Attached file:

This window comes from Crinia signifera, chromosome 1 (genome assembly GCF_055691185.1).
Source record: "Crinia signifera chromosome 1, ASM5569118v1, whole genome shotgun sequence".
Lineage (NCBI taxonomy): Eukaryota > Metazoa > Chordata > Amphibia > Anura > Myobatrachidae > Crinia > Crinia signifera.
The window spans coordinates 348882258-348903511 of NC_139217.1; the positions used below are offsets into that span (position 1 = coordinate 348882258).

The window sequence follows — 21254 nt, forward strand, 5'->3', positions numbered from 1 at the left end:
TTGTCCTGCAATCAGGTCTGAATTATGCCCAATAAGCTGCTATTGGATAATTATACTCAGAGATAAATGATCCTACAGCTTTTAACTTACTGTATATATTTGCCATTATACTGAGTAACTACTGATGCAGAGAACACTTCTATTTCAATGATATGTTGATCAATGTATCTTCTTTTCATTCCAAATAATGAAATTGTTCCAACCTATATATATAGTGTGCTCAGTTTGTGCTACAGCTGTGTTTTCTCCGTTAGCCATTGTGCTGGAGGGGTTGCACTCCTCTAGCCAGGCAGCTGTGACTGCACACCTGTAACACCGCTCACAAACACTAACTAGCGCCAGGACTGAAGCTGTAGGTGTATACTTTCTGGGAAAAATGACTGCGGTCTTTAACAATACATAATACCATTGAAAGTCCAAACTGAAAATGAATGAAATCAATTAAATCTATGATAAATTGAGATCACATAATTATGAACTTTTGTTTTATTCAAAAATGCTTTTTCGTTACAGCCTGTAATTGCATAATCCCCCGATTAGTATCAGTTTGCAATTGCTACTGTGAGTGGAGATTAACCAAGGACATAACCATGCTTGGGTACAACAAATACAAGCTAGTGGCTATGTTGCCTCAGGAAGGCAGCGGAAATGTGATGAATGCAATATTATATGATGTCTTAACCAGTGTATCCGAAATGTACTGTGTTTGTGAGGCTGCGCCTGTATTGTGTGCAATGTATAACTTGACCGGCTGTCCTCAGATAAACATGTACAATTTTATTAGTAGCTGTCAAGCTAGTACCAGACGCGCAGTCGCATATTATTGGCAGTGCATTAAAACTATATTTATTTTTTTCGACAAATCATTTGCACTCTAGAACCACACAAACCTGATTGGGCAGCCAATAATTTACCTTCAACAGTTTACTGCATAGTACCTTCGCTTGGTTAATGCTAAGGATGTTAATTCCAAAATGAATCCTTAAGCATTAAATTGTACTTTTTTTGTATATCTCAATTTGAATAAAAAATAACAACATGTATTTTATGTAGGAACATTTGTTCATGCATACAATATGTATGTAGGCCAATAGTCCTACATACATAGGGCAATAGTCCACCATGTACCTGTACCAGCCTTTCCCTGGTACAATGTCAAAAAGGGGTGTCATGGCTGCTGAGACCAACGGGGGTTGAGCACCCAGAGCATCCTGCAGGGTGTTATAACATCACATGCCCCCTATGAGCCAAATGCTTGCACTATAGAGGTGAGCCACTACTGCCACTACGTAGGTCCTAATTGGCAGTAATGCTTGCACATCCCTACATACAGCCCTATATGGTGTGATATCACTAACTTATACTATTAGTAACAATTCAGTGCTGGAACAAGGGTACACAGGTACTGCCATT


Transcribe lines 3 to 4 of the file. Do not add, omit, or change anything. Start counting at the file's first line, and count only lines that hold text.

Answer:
Lineage (NCBI taxonomy): Eukaryota > Metazoa > Chordata > Amphibia > Anura > Myobatrachidae > Crinia > Crinia signifera.
The window spans coordinates 348882258-348903511 of NC_139217.1; the positions used below are offsets into that span (position 1 = coordinate 348882258).